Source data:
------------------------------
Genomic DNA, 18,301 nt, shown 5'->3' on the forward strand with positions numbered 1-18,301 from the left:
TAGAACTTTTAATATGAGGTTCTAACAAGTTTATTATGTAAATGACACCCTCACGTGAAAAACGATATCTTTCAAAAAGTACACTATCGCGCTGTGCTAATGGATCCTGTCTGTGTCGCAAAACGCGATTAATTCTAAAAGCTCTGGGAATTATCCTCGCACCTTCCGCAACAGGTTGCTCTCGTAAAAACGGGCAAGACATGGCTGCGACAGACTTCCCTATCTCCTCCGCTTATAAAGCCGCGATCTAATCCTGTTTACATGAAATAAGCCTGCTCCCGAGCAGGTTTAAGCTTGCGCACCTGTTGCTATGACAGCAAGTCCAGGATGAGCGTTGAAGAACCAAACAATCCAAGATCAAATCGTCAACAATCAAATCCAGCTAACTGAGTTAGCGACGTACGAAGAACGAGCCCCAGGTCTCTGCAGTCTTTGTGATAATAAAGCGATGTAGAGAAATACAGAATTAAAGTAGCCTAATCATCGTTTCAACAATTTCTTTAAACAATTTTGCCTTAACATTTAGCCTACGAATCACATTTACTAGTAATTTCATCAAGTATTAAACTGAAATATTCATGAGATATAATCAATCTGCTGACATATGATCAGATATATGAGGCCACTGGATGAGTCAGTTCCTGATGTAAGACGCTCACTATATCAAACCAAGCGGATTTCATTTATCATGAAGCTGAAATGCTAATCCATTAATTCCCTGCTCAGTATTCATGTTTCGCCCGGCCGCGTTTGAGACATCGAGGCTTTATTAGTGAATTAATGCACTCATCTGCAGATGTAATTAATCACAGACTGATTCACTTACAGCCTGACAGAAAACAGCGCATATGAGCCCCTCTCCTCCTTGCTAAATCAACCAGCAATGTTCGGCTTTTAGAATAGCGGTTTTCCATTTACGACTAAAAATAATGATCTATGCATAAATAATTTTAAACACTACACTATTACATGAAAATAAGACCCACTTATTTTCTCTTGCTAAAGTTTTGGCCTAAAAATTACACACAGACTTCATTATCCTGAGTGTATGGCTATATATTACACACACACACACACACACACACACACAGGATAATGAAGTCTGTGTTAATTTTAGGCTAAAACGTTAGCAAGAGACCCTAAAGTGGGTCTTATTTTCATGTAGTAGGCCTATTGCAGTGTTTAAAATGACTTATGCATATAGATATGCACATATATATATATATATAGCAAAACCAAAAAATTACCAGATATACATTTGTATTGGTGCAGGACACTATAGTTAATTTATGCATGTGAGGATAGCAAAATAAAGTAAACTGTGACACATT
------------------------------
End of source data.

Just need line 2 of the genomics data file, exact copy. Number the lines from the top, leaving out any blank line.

TAGAACTTTTAATATGAGGTTCTAACAAGTTTATTATGTAAATGACACCCTCACGTGAAAAACGATATCTTTCAAAAAGTACACTATCGCGCTGTGCTAATGGATCCTGTCTGTGTCGCAAAACGCGATTAATTCTAAAAGCTCTGGGAATTATCCTCGCACCTTCCGCAACAGGTTGCTCTCGTAAAAACGGGCAAGACATGGCTGCGACAGACTTCCCTATCTCCTCCGCTTATAAAGCCGCGATCTAATCCTGTTTACATGAAATAAGCCTGCTCCCGAGCAGGTTTAAGCTTGCGCACCTGTTGCTATGACAGCAAGTCCAGGATGAGCGTTGAAGAACCAAACAATCCAAGATCAAATCGTCAACAATCAAATCCAGCTAACTGAGTTAGCGACGTACGAAGAACGAGCCCCAGGTCTCTGCAGTCTTTGTGATAATAAAGCGATGTAGAGAAATACAGAATTAAAGTAGCCTAATCATCGTTTCAACAATTTCTTTAAACAATTTTGCCTTAACATTTAGCCTACGAATCACATTTACTAGTAATTTCATCAAGTATTAAACTGAAATATTCATGAGATATAATCAATCTGCTGACATATGATCAGATATATGAGGCCACTGGATGAGTCAGTTCCTGATGTAAGACGCTCACTATATCAAACCAAGCGGATTTCATTTATCATGAAGCTGAAATGCTAATCCATTAATTCCCTGCTCAGTATTCATGTTTCGCCCGGCCGCGTTTGAGACATCGAGGCTTTATTAGTGAATTAATGCACTCATCTGCAGATGTAATTAATCACAGACTGATTCACTTACAGCCTGACAGAAAACAGCGCATATGAGCCCCTCTCCTCCTTGCTAAATCAACCAGCAATGTTCGGCTTTTAGAATAGCGGTTTTCCATTTACGACTAAAAATAATGATCTATGCATAAATAATTTTAAACACTACACTATTACATGAAAATAAGACCCACTTATTTTCTCTTGCTAAAGTTTTGGCCTAAAAATTACACACAGACTTCATTATCCTGAGTGTATGGCTATATATTACACACACACACACACACACACACACACAGGATAATGAAGTCTGTGTTAATTTTAGGCTAAAACGTTAGCAAGAGACCCTAAAGTGGGTCTTATTTTCATGTAGTAGGCCTATTGCAGTGTTTAAAATGACTTATGCATATAGATATGCACATATATATATATATATAGCAAAACCAAAAAATTACCAGATATACATTTGTATTGGTGCAGGACACTATAGTTAATTTATGCATGTGAGGATAGCAAAATAAAGTAAACTGTGACACATT